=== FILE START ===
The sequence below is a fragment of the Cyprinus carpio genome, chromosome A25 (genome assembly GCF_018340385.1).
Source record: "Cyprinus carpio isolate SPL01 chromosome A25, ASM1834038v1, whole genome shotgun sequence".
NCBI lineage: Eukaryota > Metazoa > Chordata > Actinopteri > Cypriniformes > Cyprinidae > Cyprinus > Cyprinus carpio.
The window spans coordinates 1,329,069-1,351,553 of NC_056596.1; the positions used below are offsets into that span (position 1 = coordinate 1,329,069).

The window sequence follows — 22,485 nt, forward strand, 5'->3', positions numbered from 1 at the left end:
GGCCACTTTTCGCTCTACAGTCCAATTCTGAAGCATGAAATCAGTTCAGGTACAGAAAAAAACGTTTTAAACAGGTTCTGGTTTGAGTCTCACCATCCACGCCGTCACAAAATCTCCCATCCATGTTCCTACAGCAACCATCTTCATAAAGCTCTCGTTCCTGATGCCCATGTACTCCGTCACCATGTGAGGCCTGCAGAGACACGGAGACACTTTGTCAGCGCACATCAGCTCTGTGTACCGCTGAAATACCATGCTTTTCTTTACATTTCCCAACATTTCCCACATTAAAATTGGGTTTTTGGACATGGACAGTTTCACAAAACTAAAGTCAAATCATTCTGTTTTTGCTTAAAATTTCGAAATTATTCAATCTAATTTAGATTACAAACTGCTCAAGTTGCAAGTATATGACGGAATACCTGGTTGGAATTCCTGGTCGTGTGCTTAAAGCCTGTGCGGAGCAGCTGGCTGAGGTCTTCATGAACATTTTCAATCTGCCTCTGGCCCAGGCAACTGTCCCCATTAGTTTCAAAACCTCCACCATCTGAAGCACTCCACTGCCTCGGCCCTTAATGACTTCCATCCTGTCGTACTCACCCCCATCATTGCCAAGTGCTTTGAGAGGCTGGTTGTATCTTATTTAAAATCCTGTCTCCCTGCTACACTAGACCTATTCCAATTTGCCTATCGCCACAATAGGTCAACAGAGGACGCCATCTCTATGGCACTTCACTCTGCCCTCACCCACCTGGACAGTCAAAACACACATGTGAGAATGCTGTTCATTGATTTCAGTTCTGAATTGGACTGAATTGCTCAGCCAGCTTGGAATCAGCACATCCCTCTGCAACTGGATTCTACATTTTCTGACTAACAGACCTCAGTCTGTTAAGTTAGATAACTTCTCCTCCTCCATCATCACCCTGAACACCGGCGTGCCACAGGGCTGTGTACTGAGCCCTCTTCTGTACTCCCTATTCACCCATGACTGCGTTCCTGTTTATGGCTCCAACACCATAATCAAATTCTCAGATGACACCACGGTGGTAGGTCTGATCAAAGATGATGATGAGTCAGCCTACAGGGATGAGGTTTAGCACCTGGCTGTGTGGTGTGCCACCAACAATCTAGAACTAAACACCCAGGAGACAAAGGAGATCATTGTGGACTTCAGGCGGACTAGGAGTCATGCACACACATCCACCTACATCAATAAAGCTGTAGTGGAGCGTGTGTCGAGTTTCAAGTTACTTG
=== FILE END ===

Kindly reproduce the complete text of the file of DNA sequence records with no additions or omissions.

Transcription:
The sequence below is a fragment of the Cyprinus carpio genome, chromosome A25 (genome assembly GCF_018340385.1).
Source record: "Cyprinus carpio isolate SPL01 chromosome A25, ASM1834038v1, whole genome shotgun sequence".
NCBI lineage: Eukaryota > Metazoa > Chordata > Actinopteri > Cypriniformes > Cyprinidae > Cyprinus > Cyprinus carpio.
The window spans coordinates 1,329,069-1,351,553 of NC_056596.1; the positions used below are offsets into that span (position 1 = coordinate 1,329,069).

The window sequence follows — 22,485 nt, forward strand, 5'->3', positions numbered from 1 at the left end:
GGCCACTTTTCGCTCTACAGTCCAATTCTGAAGCATGAAATCAGTTCAGGTACAGAAAAAAACGTTTTAAACAGGTTCTGGTTTGAGTCTCACCATCCACGCCGTCACAAAATCTCCCATCCATGTTCCTACAGCAACCATCTTCATAAAGCTCTCGTTCCTGATGCCCATGTACTCCGTCACCATGTGAGGCCTGCAGAGACACGGAGACACTTTGTCAGCGCACATCAGCTCTGTGTACCGCTGAAATACCATGCTTTTCTTTACATTTCCCAACATTTCCCACATTAAAATTGGGTTTTTGGACATGGACAGTTTCACAAAACTAAAGTCAAATCATTCTGTTTTTGCTTAAAATTTCGAAATTATTCAATCTAATTTAGATTACAAACTGCTCAAGTTGCAAGTATATGACGGAATACCTGGTTGGAATTCCTGGTCGTGTGCTTAAAGCCTGTGCGGAGCAGCTGGCTGAGGTCTTCATGAACATTTTCAATCTGCCTCTGGCCCAGGCAACTGTCCCCATTAGTTTCAAAACCTCCACCATCTGAAGCACTCCACTGCCTCGGCCCTTAATGACTTCCATCCTGTCGTACTCACCCCCATCATTGCCAAGTGCTTTGAGAGGCTGGTTGTATCTTATTTAAAATCCTGTCTCCCTGCTACACTAGACCTATTCCAATTTGCCTATCGCCACAATAGGTCAACAGAGGACGCCATCTCTATGGCACTTCACTCTGCCCTCACCCACCTGGACAGTCAAAACACACATGTGAGAATGCTGTTCATTGATTTCAGTTCTGAATTGGACTGAATTGCTCAGCCAGCTTGGAATCAGCACATCCCTCTGCAACTGGATTCTACATTTTCTGACTAACAGACCTCAGTCTGTTAAGTTAGATAACTTCTCCTCCTCCATCATCACCCTGAACACCGGCGTGCCACAGGGCTGTGTACTGAGCCCTCTTCTGTACTCCCTATTCACCCATGACTGCGTTCCTGTTTATGGCTCCAACACCATAATCAAATTCTCAGATGACACCACGGTGGTAGGTCTGATCAAAGATGATGATGAGTCAGCCTACAGGGATGAGGTTTAGCACCTGGCTGTGTGGTGTGCCACCAACAATCTAGAACTAAACACCCAGGAGACAAAGGAGATCATTGTGGACTTCAGGCGGACTAGGAGTCATGCACACACATCCACCTACATCAATAAAGCTGTAGTGGAGCGTGTGTCGAGTTTCAAGTTACTTG